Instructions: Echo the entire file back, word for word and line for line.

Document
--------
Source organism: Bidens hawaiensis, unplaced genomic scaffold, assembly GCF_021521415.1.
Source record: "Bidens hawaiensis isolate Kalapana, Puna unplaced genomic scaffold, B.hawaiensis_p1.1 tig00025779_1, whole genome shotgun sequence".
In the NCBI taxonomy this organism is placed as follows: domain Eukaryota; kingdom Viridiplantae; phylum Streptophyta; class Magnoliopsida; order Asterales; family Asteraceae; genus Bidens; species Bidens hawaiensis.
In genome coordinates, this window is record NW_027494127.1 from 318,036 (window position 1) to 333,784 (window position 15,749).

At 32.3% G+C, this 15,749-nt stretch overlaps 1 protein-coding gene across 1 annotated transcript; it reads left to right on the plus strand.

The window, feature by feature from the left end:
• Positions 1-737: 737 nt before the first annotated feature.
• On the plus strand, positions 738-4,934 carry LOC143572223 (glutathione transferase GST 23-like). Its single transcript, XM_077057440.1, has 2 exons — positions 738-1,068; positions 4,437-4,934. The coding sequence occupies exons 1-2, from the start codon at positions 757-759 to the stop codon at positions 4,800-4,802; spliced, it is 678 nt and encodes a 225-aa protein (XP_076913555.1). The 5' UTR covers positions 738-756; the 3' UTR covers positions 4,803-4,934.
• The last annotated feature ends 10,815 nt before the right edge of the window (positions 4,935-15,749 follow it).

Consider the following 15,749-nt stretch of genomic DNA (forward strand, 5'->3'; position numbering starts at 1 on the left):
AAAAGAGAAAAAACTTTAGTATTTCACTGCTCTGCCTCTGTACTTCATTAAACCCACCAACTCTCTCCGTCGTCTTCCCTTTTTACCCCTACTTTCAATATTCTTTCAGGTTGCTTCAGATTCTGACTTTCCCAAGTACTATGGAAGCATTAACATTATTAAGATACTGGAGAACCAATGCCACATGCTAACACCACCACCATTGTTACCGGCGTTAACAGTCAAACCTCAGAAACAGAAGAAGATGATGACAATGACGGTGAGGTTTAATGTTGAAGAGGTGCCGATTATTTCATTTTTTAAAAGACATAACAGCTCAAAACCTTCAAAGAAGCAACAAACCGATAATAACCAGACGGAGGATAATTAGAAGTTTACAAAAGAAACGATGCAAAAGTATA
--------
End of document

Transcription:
Source organism: Bidens hawaiensis, unplaced genomic scaffold, assembly GCF_021521415.1.
Source record: "Bidens hawaiensis isolate Kalapana, Puna unplaced genomic scaffold, B.hawaiensis_p1.1 tig00025779_1, whole genome shotgun sequence".
In the NCBI taxonomy this organism is placed as follows: domain Eukaryota; kingdom Viridiplantae; phylum Streptophyta; class Magnoliopsida; order Asterales; family Asteraceae; genus Bidens; species Bidens hawaiensis.
In genome coordinates, this window is record NW_027494127.1 from 318,036 (window position 1) to 333,784 (window position 15,749).

At 32.3% G+C, this 15,749-nt stretch overlaps 1 protein-coding gene across 1 annotated transcript; it reads left to right on the plus strand.

The window, feature by feature from the left end:
• Positions 1-737: 737 nt before the first annotated feature.
• On the plus strand, positions 738-4,934 carry LOC143572223 (glutathione transferase GST 23-like). Its single transcript, XM_077057440.1, has 2 exons — positions 738-1,068; positions 4,437-4,934. The coding sequence occupies exons 1-2, from the start codon at positions 757-759 to the stop codon at positions 4,800-4,802; spliced, it is 678 nt and encodes a 225-aa protein (XP_076913555.1). The 5' UTR covers positions 738-756; the 3' UTR covers positions 4,803-4,934.
• The last annotated feature ends 10,815 nt before the right edge of the window (positions 4,935-15,749 follow it).

Consider the following 15,749-nt stretch of genomic DNA (forward strand, 5'->3'; position numbering starts at 1 on the left):
AAAAGAGAAAAAACTTTAGTATTTCACTGCTCTGCCTCTGTACTTCATTAAACCCACCAACTCTCTCCGTCGTCTTCCCTTTTTACCCCTACTTTCAATATTCTTTCAGGTTGCTTCAGATTCTGACTTTCCCAAGTACTATGGAAGCATTAACATTATTAAGATACTGGAGAACCAATGCCACATGCTAACACCACCACCATTGTTACCGGCGTTAACAGTCAAACCTCAGAAACAGAAGAAGATGATGACAATGACGGTGAGGTTTAATGTTGAAGAGGTGCCGATTATTTCATTTTTTAAAAGACATAACAGCTCAAAACCTTCAAAGAAGCAACAAACCGATAATAACCAGACGGAGGATAATTAGAAGTTTACAAAAGAAACGATGCAAAAGTATA